This time around smart owners will align themselves with a restaurant rebranding and design professional who is intimately familiar with running a restaurant. This crucial decision often determines the degree of success of newly rebranded restaurant operations as most interior designers, without having experienced the actual management of “day to day restaurant operations” unwittingly sacrifice function for visually appealing design. This shortfall can be costly to an operator as it can detract from the efficiency of the operation and marginalize the efforts of a newly trained and eager staff to provide the ultimate dining experience for the customers on par with the new design.
So, indeed restaurant rebranding does cost money, but this time, with the guidance of a restaurant rebranding specialist, the money will be spent wisely. I recommend operators remove any trace of the previous operation so restaurant patrons experience the reinvented eatery as new, valuable and exciting. By the same token, from a business perspective it is not only the best option available to the restaurateur but a bargain when one considers the opportunity to create a new income stream under the existing overhead.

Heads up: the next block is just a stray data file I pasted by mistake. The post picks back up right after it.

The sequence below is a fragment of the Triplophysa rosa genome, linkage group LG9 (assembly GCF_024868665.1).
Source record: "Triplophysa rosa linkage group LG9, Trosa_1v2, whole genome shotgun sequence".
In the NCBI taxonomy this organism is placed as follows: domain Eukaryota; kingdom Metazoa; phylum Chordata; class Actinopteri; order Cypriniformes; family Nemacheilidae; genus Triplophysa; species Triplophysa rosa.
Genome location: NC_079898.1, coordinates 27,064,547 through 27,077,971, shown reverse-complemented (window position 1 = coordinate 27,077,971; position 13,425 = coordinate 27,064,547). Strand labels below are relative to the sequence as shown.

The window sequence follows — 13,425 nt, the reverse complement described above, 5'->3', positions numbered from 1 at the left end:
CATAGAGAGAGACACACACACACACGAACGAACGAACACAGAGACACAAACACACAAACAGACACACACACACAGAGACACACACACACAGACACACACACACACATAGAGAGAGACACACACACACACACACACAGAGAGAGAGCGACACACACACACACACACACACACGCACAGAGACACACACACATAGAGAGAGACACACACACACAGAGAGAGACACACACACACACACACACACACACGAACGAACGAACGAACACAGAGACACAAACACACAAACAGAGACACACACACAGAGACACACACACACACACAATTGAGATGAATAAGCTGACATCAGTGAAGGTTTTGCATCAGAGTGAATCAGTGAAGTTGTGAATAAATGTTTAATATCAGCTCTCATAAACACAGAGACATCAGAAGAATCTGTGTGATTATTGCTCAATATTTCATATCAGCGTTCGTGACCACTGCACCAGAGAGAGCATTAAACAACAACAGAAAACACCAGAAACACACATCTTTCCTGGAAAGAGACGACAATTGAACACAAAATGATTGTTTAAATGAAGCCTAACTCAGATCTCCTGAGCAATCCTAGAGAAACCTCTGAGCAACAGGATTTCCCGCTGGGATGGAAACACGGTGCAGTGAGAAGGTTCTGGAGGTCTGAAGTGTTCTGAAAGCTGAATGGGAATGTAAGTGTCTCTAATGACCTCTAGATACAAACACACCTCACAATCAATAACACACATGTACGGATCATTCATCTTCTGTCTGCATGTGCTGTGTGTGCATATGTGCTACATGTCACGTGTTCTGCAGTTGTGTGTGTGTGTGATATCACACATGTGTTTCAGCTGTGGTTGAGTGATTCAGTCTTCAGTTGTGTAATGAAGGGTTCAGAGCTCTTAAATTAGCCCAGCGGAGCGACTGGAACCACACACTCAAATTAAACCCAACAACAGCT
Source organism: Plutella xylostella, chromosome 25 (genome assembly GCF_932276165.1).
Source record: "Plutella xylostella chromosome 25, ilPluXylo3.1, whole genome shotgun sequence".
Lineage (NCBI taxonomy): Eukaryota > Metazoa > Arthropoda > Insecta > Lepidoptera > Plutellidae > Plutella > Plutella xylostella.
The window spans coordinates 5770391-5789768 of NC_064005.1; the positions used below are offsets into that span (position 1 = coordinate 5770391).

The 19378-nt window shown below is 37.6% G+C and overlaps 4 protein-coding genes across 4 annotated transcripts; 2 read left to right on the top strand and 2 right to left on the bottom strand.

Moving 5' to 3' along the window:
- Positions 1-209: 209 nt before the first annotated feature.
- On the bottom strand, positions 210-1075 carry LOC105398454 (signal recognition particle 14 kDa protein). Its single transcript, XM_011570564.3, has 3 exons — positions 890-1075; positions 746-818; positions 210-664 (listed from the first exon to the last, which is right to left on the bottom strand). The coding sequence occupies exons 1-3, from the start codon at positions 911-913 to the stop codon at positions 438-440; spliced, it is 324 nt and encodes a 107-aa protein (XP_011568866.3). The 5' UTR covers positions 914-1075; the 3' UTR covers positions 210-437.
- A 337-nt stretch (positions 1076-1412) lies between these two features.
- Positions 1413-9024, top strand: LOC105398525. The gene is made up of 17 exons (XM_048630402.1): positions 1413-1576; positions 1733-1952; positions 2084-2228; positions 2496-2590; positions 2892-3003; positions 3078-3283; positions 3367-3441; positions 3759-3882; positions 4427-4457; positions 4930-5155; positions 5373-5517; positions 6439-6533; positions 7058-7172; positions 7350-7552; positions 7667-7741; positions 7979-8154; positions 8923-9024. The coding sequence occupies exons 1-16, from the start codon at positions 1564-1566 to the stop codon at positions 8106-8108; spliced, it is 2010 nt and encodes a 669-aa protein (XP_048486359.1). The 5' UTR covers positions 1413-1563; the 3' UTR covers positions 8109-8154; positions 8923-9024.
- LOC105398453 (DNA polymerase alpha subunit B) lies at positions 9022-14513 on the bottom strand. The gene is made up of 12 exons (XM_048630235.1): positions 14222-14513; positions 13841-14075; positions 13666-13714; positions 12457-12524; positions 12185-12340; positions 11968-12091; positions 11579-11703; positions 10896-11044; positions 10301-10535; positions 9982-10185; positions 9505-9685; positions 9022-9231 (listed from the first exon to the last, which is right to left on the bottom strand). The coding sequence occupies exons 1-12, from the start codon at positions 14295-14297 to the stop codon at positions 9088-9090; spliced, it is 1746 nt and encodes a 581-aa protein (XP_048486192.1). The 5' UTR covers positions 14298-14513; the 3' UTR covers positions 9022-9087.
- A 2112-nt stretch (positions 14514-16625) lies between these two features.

Remember a rebrand is not starting from zero, there is no moving, the lease is in place, the infrastructure exits, the kitchen is operating, the bathroom plumbing has been run, the zoning is there, and the owner is now intimately familiar with the market. Now a concept can be developed by carefully and thoughtfully applying all the wisdom and knowledge gained in the initial operation and applied to the rebrand. Many operators are using rebranding and its promise to get it right the second time around. Here is quick case study of a restaurant rebrand: